Fair and legal starts are a continued emphasis for track & field, and a rule change will allow for movement before the start of the race as long as a competitor does not leave their mark with a hand or a foot after the “set” command, or make forward motion before the starting device is activated.

A significant rule change in softball alters pitch delivery mechanics. The pitcher may now have both feet off the ground at the same time when releasing the ball as long as both feet remain within the 24-inch width of a pitching plate and the pitcher does not replant the pivot foot before delivering the pitch.

Another change in softball requires that a playbook/playcard be worn on the wrist or kept in a back pocket to reduce distractions. If worn by the pitcher, the equipment must be worn on the non-pitching arm. Similarly in baseball, a wristband with plays or instructions will be permitted but must be a single, solid color, and for pitchers may not contain the colors white or gray or be otherwise distracting. Baseball players must wear this wristband on the wrist or forearm, and pitchers may wear one only on their non-pitching arm.

Also in baseball, a rule change allows for one-way communication devices worn by the catcher to receive instructions from the dugout while on defense, for the purpose of calling pitches. The coach must be inside the dugout/bench area to use the communication device.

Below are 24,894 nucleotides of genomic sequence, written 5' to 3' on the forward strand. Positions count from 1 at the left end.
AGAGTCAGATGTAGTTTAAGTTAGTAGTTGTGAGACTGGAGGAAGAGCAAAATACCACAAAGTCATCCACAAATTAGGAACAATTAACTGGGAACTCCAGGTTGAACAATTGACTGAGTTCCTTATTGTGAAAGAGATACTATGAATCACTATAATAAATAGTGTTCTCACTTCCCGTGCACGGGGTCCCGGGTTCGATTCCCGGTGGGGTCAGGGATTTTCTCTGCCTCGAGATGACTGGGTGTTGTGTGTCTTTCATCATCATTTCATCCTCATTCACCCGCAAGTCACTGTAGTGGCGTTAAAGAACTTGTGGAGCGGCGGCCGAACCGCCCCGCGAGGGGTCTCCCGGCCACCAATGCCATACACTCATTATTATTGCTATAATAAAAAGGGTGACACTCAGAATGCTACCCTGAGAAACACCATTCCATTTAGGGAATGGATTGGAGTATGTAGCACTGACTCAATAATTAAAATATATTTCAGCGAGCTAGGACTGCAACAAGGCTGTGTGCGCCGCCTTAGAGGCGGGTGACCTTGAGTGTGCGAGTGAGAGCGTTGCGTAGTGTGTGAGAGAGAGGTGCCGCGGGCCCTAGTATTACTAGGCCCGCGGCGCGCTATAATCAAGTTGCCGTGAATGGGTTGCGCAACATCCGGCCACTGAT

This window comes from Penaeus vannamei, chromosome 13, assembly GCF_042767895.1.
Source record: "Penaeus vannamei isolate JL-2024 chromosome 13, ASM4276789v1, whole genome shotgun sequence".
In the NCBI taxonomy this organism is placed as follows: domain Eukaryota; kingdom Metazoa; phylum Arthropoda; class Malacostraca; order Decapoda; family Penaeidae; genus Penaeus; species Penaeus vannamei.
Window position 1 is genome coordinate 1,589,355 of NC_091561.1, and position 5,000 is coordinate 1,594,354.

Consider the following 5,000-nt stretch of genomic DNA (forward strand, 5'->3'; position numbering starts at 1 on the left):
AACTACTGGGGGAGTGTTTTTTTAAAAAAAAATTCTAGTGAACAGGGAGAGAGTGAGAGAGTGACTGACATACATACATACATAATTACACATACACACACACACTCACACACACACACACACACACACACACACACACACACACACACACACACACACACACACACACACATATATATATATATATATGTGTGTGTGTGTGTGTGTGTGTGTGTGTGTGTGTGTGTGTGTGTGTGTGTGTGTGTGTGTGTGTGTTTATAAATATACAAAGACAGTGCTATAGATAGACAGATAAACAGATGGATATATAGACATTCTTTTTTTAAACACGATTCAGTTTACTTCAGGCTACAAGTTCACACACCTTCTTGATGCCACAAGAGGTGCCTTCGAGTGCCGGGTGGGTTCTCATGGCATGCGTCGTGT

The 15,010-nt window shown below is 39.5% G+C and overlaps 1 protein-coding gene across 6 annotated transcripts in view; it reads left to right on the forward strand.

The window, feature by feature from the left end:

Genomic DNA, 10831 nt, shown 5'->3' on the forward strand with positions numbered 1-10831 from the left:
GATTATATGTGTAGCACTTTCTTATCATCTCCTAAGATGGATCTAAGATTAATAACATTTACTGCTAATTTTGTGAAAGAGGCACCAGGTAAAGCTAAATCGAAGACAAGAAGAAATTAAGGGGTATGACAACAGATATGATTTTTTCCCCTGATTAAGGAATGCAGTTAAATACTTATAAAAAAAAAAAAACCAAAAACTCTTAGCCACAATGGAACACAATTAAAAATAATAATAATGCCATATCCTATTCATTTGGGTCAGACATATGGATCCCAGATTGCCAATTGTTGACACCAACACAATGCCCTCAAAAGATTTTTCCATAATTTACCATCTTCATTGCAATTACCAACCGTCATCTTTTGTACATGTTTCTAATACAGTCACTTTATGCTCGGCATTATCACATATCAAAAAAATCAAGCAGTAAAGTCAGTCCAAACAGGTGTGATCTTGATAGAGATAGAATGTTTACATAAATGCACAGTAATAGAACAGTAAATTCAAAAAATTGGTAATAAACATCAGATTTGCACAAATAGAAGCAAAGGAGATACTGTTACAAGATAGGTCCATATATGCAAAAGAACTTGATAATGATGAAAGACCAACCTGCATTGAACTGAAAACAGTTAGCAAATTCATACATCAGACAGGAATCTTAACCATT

Golfers now are required to participate in at least four competitions for the high school team prior to representing that school team in an MHSAA Regional or Final. Those four regular-season competitions may be 9 or 18-hole events.

In tennis, for the first time in Lower Peninsula play, a No. 1 doubles flight from a non-qualifying team will be able to advance from its Regional to Finals competition. To do so, that No. 1 doubles flight must finish first or second at its Regional, and the No. 1 singles player from that team also must have qualified for the Finals individually by finishing first or second in Regional play.

On the soccer pitch, two officiating-related changes will be especially noticeable. Officials now may stop the clock to check on an injured player without that player being required to leave the match – previously that player would have to sub out. Also, categories for fouls have been redefined: careless (which is a foul but does not receive a card), reckless (a foul with a yellow card) and excessive force (foul with red card). 

The 2023-24 Spring campaign culminates with postseason tournaments, as the championship schedule begins with the Upper Peninsula Girls & Boys Golf and Boys Tennis Finals during the week of May 27 and wraps up with Girls Soccer, Baseball and Softball Finals on June 15. Here is a complete list of winter tournament dates:

Districts – May 23-June 1
Regional Semifinals – June 5
Regional Finals, Quarterfinals – June 8
Semifinals – June 13-14
Finals – June 15

LP Boys Regionals – May 28-June 1
UP Girls & Boys Finals – May 29, 30, 31 or June 1
LP Boys Finals – June 7-8

Boys Lacrosse
Pre-Regionals – May 10-15
Regionals – May 16-29
Quarterfinals – May 31 or June 1
Semifinals – June 5
Finals – June 8

Girls Lacrosse
Pre-Regionals – May 16-18, or May 20
Regionals – May 22-June 1
Semifinals – June 5
Finals – June 7

Girls Soccer
Districts – May 22-June 1
Regionals – June 4-8
Semifinals – June 11-12
Finals – June 14-15

Districts – May 23-June 1
Regionals – June 8
Quarterfinals – June 11
Semifinals – June 13-14
Finals – June 15

LP Girls Regionals – May 15-18
UP Boys Finals – May 29, 30, 31 or June 1
LP Girls Finals – May 31-June 1

Track & Field
Regionals – May 16-18
Finals – June 1